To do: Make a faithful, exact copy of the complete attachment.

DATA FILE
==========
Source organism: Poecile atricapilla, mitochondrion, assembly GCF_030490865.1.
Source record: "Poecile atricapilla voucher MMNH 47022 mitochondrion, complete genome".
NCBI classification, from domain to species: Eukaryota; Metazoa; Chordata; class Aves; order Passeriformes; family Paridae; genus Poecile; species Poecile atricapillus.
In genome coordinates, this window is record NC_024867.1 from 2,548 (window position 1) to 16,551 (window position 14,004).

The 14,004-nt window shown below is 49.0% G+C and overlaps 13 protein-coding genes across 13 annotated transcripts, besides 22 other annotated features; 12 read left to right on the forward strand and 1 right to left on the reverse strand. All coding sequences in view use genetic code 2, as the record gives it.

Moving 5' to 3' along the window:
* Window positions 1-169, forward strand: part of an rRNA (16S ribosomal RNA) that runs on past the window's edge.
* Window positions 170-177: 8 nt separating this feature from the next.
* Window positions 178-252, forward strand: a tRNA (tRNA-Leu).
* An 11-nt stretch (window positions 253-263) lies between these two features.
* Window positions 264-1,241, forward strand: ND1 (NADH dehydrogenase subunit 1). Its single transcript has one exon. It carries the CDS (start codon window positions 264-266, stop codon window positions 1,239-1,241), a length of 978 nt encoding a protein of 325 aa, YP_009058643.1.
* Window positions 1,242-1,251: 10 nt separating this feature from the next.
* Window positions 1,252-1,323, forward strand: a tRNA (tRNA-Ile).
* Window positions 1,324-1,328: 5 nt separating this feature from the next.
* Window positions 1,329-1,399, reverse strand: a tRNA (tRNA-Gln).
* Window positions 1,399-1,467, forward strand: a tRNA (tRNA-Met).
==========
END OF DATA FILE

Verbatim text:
Source organism: Poecile atricapilla, mitochondrion, assembly GCF_030490865.1.
Source record: "Poecile atricapilla voucher MMNH 47022 mitochondrion, complete genome".
NCBI classification, from domain to species: Eukaryota; Metazoa; Chordata; class Aves; order Passeriformes; family Paridae; genus Poecile; species Poecile atricapillus.
In genome coordinates, this window is record NC_024867.1 from 2,548 (window position 1) to 16,551 (window position 14,004).

The 14,004-nt window shown below is 49.0% G+C and overlaps 13 protein-coding genes across 13 annotated transcripts, besides 22 other annotated features; 12 read left to right on the forward strand and 1 right to left on the reverse strand. All coding sequences in view use genetic code 2, as the record gives it.

Moving 5' to 3' along the window:
* Window positions 1-169, forward strand: part of an rRNA (16S ribosomal RNA) that runs on past the window's edge.
* Window positions 170-177: 8 nt separating this feature from the next.
* Window positions 178-252, forward strand: a tRNA (tRNA-Leu).
* An 11-nt stretch (window positions 253-263) lies between these two features.
* Window positions 264-1,241, forward strand: ND1 (NADH dehydrogenase subunit 1). Its single transcript has one exon. It carries the CDS (start codon window positions 264-266, stop codon window positions 1,239-1,241), a length of 978 nt encoding a protein of 325 aa, YP_009058643.1.
* Window positions 1,242-1,251: 10 nt separating this feature from the next.
* Window positions 1,252-1,323, forward strand: a tRNA (tRNA-Ile).
* Window positions 1,324-1,328: 5 nt separating this feature from the next.
* Window positions 1,329-1,399, reverse strand: a tRNA (tRNA-Gln).
* Window positions 1,399-1,467, forward strand: a tRNA (tRNA-Met).